Use of a Large Administrative Dataset to Examine Health Outcomes in Children with Autism Spectrum Disorders

Thursday, May 17, 2012
Sheraton Hall (Sheraton Centre Toronto)
3:00 PM
D. Spencer1, J. Marshall2, T. Dennen2, G. Yang2, C. J. Newschaffer3, L. J. Lawer4 and A. Jain2, (1)Health Economics and Outcomes Research, Optum Insight, Eden Prairie , MN, (2)The Lewin Group, Falls Church, VA, (3)Drexel University School of Public Health, Philadelphia, PA, (4)University of Pennsylvania, Philadelphia, PA
Background:   Autism spectrum disorders (ASDs) affect a large and heterogeneous group of children and youth.   Most studies of health outcomes in ASD to-date have included only relatively small or narrow clinical samples limiting their generalizability. 

Objectives: To use a large administrative dataset to further our understanding of how children/youth with ASDs differ from those without ASDs in terms of health outcomes and related enrollment and demographic information.

Methods: We conducted a non-concurrent prospective analysis of administrative data maintained by a large private health plan.   We considered medical, behavioral health and pharmacy claims and health plan enrollment information from January 2001 to December 2009.  From this dataset, we identified subjects aged 0-21 with at least one Autism, Asperger’s Syndrome, or Pervasive Developmental Disorder not otherwise specified (PDD-NOS) ICD-9 diagnosis code and a like-aged cohort without these diagnoses.   Subjects with Rett Syndrome and Childhood Disintegrative Disorder diagnoses were excluded.  All included subjects had at least one six-month or longer period of continuous enrollment in the health plan.  Results include two databases, only one of which was potentially linkable to family health information and to an external consumer database of socioeconomic data.  We conducted descriptive analyses characterizing demographics, extent of longitudinal data available, socioeconomic variables when available and frequency of select health outcomes across the cohorts.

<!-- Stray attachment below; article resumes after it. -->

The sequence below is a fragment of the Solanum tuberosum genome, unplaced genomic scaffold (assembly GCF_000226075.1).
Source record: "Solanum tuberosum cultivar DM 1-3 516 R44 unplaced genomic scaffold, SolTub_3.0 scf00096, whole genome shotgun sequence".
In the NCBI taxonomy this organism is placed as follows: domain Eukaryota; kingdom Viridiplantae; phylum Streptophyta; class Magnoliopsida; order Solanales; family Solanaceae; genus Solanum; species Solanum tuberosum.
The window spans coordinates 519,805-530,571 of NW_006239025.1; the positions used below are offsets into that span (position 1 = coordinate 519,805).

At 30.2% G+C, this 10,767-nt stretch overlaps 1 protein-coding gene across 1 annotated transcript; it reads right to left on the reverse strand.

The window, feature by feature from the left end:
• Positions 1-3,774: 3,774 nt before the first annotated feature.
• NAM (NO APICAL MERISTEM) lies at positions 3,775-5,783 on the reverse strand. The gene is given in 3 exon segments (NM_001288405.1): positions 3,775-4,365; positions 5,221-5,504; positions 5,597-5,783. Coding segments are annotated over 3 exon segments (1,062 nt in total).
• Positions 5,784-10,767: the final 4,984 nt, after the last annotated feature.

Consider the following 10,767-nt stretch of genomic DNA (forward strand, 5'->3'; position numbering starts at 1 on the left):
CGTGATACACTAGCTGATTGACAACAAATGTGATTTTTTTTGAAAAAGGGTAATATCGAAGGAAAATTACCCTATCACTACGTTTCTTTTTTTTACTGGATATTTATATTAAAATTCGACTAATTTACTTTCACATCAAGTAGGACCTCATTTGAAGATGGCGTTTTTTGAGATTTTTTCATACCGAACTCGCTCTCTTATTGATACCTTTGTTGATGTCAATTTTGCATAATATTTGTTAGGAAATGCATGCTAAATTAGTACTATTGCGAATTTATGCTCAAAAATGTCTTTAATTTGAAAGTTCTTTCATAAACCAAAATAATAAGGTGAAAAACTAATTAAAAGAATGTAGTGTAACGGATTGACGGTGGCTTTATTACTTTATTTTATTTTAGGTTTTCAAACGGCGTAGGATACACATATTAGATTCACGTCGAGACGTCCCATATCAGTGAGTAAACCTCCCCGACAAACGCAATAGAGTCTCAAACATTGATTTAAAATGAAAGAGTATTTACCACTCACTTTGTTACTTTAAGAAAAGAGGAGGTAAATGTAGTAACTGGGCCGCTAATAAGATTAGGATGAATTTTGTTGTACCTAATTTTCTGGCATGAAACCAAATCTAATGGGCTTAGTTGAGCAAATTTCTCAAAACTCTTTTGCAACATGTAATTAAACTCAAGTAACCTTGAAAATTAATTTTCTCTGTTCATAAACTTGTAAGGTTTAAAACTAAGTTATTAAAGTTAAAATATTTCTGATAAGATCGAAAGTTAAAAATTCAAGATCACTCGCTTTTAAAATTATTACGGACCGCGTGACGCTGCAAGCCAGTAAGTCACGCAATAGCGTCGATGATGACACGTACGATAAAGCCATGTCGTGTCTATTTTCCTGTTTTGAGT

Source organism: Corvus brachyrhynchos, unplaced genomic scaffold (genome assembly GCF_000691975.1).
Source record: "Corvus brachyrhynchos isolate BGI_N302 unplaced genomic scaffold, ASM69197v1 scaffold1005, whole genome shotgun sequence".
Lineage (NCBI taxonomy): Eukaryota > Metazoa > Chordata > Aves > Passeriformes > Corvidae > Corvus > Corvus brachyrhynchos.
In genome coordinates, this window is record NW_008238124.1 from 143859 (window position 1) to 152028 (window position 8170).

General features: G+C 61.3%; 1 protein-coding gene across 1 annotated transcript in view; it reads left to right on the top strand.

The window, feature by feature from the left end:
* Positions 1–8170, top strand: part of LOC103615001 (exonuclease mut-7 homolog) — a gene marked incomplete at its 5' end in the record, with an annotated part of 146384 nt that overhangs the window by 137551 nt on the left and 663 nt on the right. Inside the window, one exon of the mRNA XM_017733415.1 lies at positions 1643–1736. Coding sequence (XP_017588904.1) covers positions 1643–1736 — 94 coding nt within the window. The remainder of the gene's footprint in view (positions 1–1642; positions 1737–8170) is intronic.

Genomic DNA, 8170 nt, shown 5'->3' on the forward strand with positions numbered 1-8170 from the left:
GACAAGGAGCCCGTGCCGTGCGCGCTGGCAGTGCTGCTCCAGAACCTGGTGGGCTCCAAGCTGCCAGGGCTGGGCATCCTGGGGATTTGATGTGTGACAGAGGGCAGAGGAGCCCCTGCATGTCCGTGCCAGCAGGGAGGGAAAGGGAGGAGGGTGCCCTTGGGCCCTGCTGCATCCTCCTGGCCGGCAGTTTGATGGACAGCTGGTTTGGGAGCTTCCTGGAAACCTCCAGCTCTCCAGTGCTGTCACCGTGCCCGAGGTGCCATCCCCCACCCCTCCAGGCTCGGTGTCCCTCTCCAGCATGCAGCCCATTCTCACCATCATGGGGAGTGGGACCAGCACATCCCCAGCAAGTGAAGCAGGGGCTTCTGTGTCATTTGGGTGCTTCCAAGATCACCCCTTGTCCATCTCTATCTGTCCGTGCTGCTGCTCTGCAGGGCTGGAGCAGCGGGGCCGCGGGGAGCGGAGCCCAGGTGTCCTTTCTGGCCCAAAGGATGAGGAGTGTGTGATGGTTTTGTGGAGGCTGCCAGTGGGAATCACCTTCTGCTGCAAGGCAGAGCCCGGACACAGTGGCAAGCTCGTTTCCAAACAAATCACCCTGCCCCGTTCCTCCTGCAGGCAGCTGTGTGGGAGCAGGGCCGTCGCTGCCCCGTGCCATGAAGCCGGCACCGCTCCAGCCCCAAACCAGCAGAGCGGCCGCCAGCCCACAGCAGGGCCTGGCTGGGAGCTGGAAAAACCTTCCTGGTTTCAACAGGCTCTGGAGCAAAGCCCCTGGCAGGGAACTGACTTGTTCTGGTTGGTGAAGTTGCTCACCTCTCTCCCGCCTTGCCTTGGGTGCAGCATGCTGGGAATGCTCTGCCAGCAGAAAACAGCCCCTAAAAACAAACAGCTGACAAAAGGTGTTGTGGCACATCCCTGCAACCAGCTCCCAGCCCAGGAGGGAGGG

Results: The ASD cohort and comparison cohorts comprised 79,994 and 240,165 children/youth respectively.  For 46,236 children with ASDs and 138, 876 comparison children, sibling and parent health information was also available.  Children with ASDs averaged 39.2 and 41.8 months of continuous enrollment (differed in the two databases) and the comparison group averaged 30.5 and 29.9 months of enrollment.  Thirty nine percent of the cohort of children with ASDs had claims for Autistic Disorder only, 41% for Asperger’s/PDD-NOS only, and 21% for both. As expected 80% of the ASD cohort were male.  In one database, race/ethnicity and household income data were available for ~60% of the ASD cohort and half of the comparison cohort.  Of these, 85% of the ASD and 79% of the comparison cohort were White while 16.5% of the ASD and 24.1% of the comparison cohort had household income <$50K.  Health outcomes were classified using AHRQ’s clinical classification software.  The top ten morbidity areas in the two cohorts overlapped considerably (e.g., common childhood infections, eye and ear conditions) with the expected exception of increased morbidity in developmental, neurologic and behavioral disorders among the children with ASDs.  Morbidity frequency was higher in the children with ASDs for all diagnostic areas, however, some of which may be explained by surveillance bias.   The cohort of children with ASDs averaged 14.9 health care encounters annually compared to 4.4 in the comparison cohort. 

Conclusions: Large cohorts of children with ASDs and comparison children/youth can be identified from private insurance claims.  General descriptive analyses suggest increased morbidity among the children with ASDs but more detailed analyses will reveal if the increases persist after careful consideration of sociodemographic and medical surveillances differences across the two groups.

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